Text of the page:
This week, former Serbian President Slobodan Milosevic also known as the Butcher of Belgrade went on trial in The Hague for war crimes and crimes against humanity. He has resided there since last June, bitterly awaiting his fate and throwing out threats against his prosecutors.
A great many people have eagerly anticipated this moment, for an entire decade or so in fact. And who could blame them? Just think what this horrible little man did to wage war against his neighbors, destabilize the Balkans even as he tried to keep Yugoslavia together in his iron grip and terrorize the ethnic Albanians of Kosovo. Serbia itself, under his leadership, was devastated territorially and economically. Belgrade alone sustained $30 billion worth of damage as a result of the NATO bombing campaign, which Milosevic called upon their heads in 1999. The wars of the Balkans in the 1990s left 200,000 people dead and 2 million displaced.
In my view, whatever Milosevic gets in the Hague and it will not be the death sentence, that much we know will be too good for him. He will be treated according to standards of civilization that he never himself recognized in his mad pursuit of power.
Yugoslav President Vojislav Kostunica in a discussion of this “uncomfortable” topic with editors and reporters of The Washington Times last week, posed the question: “If we have grown enough to be part of European institutions, why should we not be able to take care of this ourselves?” That is, judge Milosevic. The court in The Hague is insufficient to deal with the number of criminals involved, so the president argued, and in any event, he himself had proposed a “truth and reconciliation commission,” similar to but not identical to the South African model, which was established in the spring of 2001. “The commission we proposed should engage in research in this period of our history.” Hmmm. And what about the reckoning?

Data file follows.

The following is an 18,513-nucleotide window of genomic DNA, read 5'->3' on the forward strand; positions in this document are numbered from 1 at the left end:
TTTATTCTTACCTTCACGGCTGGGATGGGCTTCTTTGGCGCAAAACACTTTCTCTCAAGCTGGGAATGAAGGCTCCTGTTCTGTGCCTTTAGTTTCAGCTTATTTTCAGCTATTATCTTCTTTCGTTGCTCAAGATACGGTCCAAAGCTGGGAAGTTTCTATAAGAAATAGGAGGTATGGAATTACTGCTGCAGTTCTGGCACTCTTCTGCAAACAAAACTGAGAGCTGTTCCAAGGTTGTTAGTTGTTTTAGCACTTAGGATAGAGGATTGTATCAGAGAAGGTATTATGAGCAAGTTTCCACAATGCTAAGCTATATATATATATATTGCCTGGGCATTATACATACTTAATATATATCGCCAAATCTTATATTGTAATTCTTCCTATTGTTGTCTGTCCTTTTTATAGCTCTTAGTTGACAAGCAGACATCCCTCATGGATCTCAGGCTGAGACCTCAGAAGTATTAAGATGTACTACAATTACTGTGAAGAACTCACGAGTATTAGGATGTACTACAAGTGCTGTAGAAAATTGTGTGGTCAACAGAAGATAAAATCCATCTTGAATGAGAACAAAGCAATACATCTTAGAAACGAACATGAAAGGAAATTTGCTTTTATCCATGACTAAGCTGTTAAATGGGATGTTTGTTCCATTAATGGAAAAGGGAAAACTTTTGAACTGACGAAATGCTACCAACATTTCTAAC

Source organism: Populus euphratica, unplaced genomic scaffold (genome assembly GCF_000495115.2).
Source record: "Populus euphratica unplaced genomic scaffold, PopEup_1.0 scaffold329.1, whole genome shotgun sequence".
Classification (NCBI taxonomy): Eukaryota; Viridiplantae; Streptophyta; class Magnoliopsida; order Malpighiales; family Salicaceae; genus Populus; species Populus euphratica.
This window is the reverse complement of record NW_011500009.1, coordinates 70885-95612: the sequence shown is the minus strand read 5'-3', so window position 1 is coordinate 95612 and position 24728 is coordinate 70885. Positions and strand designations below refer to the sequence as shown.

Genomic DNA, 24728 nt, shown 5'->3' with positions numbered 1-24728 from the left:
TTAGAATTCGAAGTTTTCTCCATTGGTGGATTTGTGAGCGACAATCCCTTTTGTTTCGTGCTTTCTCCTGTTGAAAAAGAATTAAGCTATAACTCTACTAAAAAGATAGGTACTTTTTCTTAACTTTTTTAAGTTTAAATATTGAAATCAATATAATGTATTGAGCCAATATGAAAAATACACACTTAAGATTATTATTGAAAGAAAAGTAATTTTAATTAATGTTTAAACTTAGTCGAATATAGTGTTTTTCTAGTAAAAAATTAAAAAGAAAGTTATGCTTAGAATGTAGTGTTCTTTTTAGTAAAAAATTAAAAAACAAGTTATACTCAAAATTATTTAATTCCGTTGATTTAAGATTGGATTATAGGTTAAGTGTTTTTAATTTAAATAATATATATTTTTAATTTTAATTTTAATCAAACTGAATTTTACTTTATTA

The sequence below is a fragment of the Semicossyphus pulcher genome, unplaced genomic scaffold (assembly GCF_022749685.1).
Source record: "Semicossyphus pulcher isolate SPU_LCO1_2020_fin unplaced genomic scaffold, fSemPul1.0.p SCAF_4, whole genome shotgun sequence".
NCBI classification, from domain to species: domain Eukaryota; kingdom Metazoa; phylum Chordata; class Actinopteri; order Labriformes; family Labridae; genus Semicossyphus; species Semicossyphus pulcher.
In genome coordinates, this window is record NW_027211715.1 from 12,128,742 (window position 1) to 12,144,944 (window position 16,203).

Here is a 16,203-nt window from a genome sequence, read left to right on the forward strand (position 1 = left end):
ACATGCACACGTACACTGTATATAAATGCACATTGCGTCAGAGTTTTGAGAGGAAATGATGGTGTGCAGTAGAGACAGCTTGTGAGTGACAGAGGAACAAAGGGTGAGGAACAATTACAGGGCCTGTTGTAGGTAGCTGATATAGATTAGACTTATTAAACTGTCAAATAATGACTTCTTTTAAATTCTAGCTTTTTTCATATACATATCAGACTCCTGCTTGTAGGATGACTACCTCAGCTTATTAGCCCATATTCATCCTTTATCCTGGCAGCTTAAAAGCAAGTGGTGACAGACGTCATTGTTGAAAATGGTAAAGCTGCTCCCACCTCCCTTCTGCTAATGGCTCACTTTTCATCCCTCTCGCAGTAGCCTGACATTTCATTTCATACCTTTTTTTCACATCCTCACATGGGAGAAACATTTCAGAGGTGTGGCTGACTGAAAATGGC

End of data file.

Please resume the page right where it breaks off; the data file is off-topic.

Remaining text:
There’s almost a temptation to say: Why should the Serbs not have a go at it themselves? After all, a number of us believed that the Chileans were entitled to deal with Augusto Pinochet. In South Africa, the peace and reconciliation commission established by Nelson Mandela has been praised for the job it has done exposing the evils of apartheid.
Evidently, no one trusts the Serbs to mete out punishment to the man they kept in power through so many calamities. Further, Serbian leaders with war crimes charges hanging over their heads are still at large in Serbia, undisturbed by the new reformist government.
Yet, war crimes tribunals are in themselves fascinating events that tend to pose profound questions, and no doubt the Milosevic trial will as well. Is justice being sought? Or is it revenge? Does the trial serve the cause of truth? Or only the victor’s truth? Who is qualified to judge the leader of another country? Are war crimes and crimes against humanity eternal and immutable? Or mere political constructs of the moment?
As the world watches Milosevic in the dock, he will probably seem ridiculous, possibly just ordinary and pathetic. Tyrants deprived of the trappings of power have a way of doing that. “The banality of evil” was the quality Hannah Arendt identified in the small bespectacled Nazi bookkeeper, Adolf Eichmann, who signed more papers to send Jews to concentration camps and gas chambers than anyone else.
Mr. Kostunica steered my attention to a gripping essay dated Nov. 9, 1945, by George Orwell, who is always worth reading. It is highly relevant to the current trial, having been written in anticipation of the Nazi Nuremberg trials. However, I don’t think for the reason Mr. Kostunica brought it up.
Titled “Revenge is Sour,” the essay deals with the British journalist’s visit to a prisoner of war camp in Southern Germany, prior to the Nuremberg trials. The conditions of the former Nazis and Waffen S.S. officers are so awful that his only feeling is pity. “Who would not have jumped for joy, in 1940, at the thought of seeing S.S. officers kicked and humiliated? But when the thing becomes possible, it is merely pathetic and disgusting,” Orwell writes.
“What this scene, and much else I saw in Germany, brought home to me was that the whole idea of revenge and punishment is a childish daydream. Properly speaking there is no such thing as revenge. Revenge is an act which you want to commit when you are powerless and because you are powerless: As soon as the sense of impotence is removed, the desire evaporates also.”
But the desire for revenge or justice is hardly likely to evaporate as a motive at the Milosevic trial. The man is too arrogant and snotty for that and he is too comfortable. Compared to the German prisoners of war, Milosevic is living like a prince in his cushy prison cell in The Hague.